Keeping kids first helps minimise fallout from family breakdown

A local family lawyer is campaigning for a change in the law to reduce the fallout from divorce on children

A family lawyer is campaigning for a change in the law to reduce the fallout from divorce on children, after figures released this week revealed the impact of conflict between separating parents.

In a new poll, 79% of the population agreed conflict from divorce or separation can affect negatively children’s mental health, a figure rising to 87% among those who experienced their parents’ divorce as children. 77% said conflict could affect children’s academic performance and a further two-thirds felt social interactions and the ability to form healthy romantic relationships were also jeopardised.

Emma Collins, partner in the family law team at national law firm Weightmans made the calls as part of a national Good Divorce Week that is being led by Resolution, who campaign for a fairer family justice system and commissioned the new YouGov poll.

Good Divorce Week aims to provide practical help, highlighting ways for separating parents to put their children’s needs first, as well as calling on government to urgently remove blame from the divorce process.

As 200,000 people divorce each year in England and Wales, an overwhelming 79% of the public support measures that would remove blame from the divorce process, with 71% believing change is urgently needed to reduce the negative impact on children.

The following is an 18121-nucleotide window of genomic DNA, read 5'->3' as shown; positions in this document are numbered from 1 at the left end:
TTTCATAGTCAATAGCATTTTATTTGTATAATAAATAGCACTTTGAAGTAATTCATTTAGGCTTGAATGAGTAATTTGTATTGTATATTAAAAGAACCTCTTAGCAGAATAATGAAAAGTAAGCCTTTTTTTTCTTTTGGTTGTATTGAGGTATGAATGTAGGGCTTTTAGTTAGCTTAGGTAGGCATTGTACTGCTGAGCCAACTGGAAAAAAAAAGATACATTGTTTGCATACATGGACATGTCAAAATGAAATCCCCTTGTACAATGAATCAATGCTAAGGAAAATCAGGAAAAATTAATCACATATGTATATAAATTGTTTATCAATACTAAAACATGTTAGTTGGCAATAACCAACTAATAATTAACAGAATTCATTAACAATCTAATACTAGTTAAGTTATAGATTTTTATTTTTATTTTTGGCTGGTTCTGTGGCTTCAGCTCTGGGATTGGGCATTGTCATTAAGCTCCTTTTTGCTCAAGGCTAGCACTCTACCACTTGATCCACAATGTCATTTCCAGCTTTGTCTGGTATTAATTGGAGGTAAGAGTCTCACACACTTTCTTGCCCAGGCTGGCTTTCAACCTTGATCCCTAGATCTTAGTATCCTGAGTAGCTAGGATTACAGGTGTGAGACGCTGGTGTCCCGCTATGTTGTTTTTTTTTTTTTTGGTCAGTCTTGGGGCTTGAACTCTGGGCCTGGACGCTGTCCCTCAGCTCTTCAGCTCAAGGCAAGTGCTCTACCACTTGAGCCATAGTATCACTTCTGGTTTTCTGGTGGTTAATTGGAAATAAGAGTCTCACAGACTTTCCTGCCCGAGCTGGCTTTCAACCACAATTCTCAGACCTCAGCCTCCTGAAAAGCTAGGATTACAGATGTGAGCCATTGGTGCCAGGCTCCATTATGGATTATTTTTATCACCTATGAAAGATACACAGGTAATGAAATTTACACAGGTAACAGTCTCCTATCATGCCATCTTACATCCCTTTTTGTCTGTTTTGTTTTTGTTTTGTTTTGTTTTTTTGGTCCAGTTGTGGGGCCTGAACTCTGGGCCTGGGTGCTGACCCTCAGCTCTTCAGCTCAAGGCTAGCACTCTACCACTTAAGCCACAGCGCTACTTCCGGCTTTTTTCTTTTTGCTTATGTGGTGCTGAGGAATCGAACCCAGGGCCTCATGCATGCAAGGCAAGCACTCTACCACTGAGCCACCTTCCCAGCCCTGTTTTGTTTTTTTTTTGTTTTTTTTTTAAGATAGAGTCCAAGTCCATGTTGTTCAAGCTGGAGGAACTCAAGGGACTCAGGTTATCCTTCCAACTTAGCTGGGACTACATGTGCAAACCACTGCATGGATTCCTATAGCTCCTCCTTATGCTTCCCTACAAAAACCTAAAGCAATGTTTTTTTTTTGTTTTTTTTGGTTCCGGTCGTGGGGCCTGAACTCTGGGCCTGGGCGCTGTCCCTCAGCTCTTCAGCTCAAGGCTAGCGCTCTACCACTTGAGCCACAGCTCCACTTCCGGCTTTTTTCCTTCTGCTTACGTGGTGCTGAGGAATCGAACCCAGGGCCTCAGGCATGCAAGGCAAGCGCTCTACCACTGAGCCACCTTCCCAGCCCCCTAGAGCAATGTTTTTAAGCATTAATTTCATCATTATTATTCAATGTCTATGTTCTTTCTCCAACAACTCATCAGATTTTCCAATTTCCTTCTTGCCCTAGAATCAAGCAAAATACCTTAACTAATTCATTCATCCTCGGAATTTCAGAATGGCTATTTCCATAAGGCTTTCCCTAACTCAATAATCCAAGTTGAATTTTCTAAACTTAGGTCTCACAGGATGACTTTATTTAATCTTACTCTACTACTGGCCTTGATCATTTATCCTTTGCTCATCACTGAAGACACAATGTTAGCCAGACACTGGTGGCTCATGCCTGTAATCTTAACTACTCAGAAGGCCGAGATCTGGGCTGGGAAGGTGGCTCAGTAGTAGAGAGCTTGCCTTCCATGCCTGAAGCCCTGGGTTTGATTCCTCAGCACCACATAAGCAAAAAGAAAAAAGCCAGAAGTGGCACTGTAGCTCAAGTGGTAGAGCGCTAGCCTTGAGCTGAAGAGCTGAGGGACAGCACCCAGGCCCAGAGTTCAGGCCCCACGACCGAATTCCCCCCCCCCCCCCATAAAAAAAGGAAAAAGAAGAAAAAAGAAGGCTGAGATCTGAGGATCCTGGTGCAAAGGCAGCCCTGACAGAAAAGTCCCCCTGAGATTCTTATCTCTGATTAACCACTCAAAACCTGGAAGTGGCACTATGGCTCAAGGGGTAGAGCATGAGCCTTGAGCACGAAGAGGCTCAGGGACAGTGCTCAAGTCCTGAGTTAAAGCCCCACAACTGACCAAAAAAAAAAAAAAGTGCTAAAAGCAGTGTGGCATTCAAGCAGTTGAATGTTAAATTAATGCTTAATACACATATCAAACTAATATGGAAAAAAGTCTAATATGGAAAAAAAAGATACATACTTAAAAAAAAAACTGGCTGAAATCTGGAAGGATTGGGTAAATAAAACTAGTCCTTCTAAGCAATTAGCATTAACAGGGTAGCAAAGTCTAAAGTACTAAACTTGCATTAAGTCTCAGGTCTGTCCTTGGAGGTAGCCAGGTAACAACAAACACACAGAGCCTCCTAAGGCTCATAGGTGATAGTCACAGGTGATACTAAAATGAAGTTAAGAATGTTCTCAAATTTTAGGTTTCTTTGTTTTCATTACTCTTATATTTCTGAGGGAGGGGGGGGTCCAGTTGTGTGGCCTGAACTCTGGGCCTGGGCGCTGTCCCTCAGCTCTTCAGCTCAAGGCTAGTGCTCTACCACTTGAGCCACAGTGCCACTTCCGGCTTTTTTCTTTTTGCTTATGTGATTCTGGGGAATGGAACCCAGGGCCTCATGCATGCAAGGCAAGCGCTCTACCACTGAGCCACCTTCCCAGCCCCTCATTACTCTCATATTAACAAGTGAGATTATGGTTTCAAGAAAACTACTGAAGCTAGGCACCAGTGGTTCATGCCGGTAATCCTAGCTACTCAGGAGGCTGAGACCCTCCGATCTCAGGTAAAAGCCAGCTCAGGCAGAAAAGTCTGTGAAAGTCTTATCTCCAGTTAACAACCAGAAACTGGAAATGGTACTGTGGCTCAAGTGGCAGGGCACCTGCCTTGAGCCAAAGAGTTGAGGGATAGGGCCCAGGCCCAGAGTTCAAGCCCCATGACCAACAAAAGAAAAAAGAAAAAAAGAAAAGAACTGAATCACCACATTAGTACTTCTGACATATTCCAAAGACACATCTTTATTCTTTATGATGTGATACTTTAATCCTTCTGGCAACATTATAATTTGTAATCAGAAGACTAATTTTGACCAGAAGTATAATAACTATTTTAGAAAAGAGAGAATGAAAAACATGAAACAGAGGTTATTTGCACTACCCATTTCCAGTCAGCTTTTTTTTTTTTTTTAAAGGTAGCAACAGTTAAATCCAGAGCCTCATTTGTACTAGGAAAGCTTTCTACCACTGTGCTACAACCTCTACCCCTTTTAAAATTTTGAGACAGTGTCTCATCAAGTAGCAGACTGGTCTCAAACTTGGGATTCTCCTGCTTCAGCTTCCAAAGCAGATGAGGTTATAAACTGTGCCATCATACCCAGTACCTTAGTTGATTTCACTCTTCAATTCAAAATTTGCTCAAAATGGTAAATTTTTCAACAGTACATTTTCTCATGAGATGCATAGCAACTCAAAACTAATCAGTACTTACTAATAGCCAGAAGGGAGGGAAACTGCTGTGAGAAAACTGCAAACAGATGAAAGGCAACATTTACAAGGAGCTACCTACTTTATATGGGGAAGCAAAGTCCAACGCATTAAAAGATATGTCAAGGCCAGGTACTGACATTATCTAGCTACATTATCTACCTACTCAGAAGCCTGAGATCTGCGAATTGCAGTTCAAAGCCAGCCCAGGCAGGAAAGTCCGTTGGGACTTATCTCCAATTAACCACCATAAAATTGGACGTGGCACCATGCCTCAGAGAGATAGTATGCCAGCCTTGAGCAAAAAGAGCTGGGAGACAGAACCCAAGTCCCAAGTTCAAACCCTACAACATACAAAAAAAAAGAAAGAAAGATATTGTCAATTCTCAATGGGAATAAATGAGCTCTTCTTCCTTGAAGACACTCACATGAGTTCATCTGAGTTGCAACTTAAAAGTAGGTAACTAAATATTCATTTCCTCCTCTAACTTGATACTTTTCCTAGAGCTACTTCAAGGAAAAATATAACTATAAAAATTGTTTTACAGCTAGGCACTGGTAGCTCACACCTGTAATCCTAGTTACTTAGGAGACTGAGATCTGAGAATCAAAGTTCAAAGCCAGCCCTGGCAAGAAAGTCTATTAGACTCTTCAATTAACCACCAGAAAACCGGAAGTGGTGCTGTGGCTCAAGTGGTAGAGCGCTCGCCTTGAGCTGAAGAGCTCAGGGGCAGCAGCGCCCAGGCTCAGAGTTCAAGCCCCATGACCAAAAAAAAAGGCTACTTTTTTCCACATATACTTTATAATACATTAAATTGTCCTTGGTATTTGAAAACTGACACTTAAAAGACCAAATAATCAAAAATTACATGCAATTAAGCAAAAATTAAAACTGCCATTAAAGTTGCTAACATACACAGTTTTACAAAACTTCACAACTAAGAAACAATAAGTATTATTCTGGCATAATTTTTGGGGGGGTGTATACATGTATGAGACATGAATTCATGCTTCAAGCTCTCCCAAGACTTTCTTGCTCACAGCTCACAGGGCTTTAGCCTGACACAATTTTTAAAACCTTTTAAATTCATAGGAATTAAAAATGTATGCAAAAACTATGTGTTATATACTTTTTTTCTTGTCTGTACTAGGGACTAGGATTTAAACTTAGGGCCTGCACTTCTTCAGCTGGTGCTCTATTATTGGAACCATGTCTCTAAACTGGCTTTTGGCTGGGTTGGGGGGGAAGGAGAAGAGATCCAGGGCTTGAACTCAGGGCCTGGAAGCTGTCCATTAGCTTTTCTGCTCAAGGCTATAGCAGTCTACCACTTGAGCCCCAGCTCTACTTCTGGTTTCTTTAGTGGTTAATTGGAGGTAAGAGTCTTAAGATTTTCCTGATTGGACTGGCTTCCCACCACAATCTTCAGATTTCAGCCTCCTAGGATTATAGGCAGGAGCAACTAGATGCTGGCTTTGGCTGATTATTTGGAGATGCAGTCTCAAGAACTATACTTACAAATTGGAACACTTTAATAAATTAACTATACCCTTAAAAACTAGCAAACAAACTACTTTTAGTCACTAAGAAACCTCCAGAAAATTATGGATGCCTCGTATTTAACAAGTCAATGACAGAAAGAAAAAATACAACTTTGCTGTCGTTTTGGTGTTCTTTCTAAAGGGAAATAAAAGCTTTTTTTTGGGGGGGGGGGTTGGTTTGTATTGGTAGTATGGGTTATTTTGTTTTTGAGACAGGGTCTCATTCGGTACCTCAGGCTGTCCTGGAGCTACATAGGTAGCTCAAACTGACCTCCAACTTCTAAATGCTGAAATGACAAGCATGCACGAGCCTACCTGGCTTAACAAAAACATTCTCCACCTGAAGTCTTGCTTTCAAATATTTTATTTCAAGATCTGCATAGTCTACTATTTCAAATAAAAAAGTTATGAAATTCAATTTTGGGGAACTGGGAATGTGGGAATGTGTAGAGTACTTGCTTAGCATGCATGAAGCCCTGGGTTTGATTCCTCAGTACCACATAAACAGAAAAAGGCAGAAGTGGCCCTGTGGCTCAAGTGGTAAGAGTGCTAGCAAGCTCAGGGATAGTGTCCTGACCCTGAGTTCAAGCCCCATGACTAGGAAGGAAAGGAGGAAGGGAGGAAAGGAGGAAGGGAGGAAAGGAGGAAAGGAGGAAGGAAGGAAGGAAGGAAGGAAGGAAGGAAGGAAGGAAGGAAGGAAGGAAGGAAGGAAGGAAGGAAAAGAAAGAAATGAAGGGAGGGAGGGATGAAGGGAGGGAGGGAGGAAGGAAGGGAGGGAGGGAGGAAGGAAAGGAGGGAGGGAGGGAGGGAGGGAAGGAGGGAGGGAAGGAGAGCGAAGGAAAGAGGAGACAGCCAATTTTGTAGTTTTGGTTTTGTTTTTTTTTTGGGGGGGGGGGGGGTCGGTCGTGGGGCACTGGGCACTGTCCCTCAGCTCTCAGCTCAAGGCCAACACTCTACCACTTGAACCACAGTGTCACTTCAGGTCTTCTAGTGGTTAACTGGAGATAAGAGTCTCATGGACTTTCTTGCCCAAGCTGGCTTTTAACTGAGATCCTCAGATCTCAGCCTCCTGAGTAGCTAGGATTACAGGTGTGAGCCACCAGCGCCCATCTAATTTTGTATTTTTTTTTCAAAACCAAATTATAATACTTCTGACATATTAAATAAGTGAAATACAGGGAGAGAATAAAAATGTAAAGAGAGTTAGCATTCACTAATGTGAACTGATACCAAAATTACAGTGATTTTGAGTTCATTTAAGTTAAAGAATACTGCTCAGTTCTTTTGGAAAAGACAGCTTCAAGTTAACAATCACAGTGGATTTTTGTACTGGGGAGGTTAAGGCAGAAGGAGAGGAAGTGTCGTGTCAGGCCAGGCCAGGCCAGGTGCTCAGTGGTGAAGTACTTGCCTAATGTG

Emma explained that while most parents she works with want to keep a child’s best interest at the forefront, the current fault-based divorce system can make this a challenge.

She said:

“Current divorce law is out of date with the times we live in. As a result, family lawyers often work to find constructive ways of moving cases forward in spite of the law, rather than with its assistance.

“Each day I work with separating parents to help them resolve their own issues in a way that provides a fair outcome to everyone in the family especially any children. But often, even with the most amicable break up, the requirement to apportion blame for the breakdown of the marriage can create unnecessarily conflict that can threaten the entire process.

“Currently, unless a couple can prove they’ve been separated for 2 years with consent or 5 years without, the only way to get a divorce is to attribute blame. Around 60% of divorces in England and Wales are based on fault, compared with only 6-7% in Scotland where the law is different.

“Many couples are surprised that they cannot just cite irreconcilable differences or say they’ve grown apart. With 90% of professionals saying current law makes it harder to reduce conflict between exes, Resolution has been campaigning for decades to remove blame from the divorce process. Evidence shows the impact of conflict stemming from the requirement to blame can have a detrimental effect on the couple and any children they may have.

“Reform to bring the law in line with society and day to day legal practice is long overdue.”
 

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